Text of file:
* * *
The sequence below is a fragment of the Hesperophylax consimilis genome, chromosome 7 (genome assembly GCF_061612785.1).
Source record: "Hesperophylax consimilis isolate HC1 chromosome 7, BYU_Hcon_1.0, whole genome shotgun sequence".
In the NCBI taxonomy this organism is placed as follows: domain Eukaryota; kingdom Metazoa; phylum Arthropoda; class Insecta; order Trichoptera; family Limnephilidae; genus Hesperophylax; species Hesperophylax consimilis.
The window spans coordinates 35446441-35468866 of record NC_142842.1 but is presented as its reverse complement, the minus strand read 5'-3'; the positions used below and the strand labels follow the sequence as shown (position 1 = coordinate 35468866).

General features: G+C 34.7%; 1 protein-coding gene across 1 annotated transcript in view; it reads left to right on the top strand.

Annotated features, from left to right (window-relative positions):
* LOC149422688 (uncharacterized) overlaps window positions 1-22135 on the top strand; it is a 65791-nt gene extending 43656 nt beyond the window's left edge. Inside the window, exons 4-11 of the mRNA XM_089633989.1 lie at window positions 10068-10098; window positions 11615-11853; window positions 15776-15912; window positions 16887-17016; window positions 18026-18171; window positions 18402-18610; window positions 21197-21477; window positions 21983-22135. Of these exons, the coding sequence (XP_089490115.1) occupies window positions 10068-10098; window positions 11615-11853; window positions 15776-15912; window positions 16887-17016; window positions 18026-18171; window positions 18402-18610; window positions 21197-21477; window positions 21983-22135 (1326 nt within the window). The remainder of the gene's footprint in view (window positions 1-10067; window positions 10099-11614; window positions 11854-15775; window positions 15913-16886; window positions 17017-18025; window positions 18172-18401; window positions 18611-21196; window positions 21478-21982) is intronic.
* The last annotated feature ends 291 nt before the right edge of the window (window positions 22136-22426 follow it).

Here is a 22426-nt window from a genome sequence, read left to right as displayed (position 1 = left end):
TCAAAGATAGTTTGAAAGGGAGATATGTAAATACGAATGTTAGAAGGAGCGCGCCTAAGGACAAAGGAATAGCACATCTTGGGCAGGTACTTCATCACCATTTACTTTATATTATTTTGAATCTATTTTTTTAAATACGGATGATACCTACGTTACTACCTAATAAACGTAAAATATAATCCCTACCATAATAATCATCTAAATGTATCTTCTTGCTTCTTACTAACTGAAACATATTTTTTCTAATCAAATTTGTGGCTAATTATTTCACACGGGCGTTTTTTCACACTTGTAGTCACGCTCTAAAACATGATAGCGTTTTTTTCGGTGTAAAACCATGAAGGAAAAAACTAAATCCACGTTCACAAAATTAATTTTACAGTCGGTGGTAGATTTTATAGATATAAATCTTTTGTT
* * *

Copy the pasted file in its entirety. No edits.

The sequence below is a fragment of the Hesperophylax consimilis genome, chromosome 7 (genome assembly GCF_061612785.1).
Source record: "Hesperophylax consimilis isolate HC1 chromosome 7, BYU_Hcon_1.0, whole genome shotgun sequence".
In the NCBI taxonomy this organism is placed as follows: domain Eukaryota; kingdom Metazoa; phylum Arthropoda; class Insecta; order Trichoptera; family Limnephilidae; genus Hesperophylax; species Hesperophylax consimilis.
The window spans coordinates 35446441-35468866 of record NC_142842.1 but is presented as its reverse complement, the minus strand read 5'-3'; the positions used below and the strand labels follow the sequence as shown (position 1 = coordinate 35468866).

General features: G+C 34.7%; 1 protein-coding gene across 1 annotated transcript in view; it reads left to right on the top strand.

Annotated features, from left to right (window-relative positions):
* LOC149422688 (uncharacterized) overlaps window positions 1-22135 on the top strand; it is a 65791-nt gene extending 43656 nt beyond the window's left edge. Inside the window, exons 4-11 of the mRNA XM_089633989.1 lie at window positions 10068-10098; window positions 11615-11853; window positions 15776-15912; window positions 16887-17016; window positions 18026-18171; window positions 18402-18610; window positions 21197-21477; window positions 21983-22135. Of these exons, the coding sequence (XP_089490115.1) occupies window positions 10068-10098; window positions 11615-11853; window positions 15776-15912; window positions 16887-17016; window positions 18026-18171; window positions 18402-18610; window positions 21197-21477; window positions 21983-22135 (1326 nt within the window). The remainder of the gene's footprint in view (window positions 1-10067; window positions 10099-11614; window positions 11854-15775; window positions 15913-16886; window positions 17017-18025; window positions 18172-18401; window positions 18611-21196; window positions 21478-21982) is intronic.
* The last annotated feature ends 291 nt before the right edge of the window (window positions 22136-22426 follow it).

Here is a 22426-nt window from a genome sequence, read left to right as displayed (position 1 = left end):
TCAAAGATAGTTTGAAAGGGAGATATGTAAATACGAATGTTAGAAGGAGCGCGCCTAAGGACAAAGGAATAGCACATCTTGGGCAGGTACTTCATCACCATTTACTTTATATTATTTTGAATCTATTTTTTTAAATACGGATGATACCTACGTTACTACCTAATAAACGTAAAATATAATCCCTACCATAATAATCATCTAAATGTATCTTCTTGCTTCTTACTAACTGAAACATATTTTTTCTAATCAAATTTGTGGCTAATTATTTCACACGGGCGTTTTTTCACACTTGTAGTCACGCTCTAAAACATGATAGCGTTTTTTTCGGTGTAAAACCATGAAGGAAAAAACTAAATCCACGTTCACAAAATTAATTTTACAGTCGGTGGTAGATTTTATAGATATAAATCTTTTGTT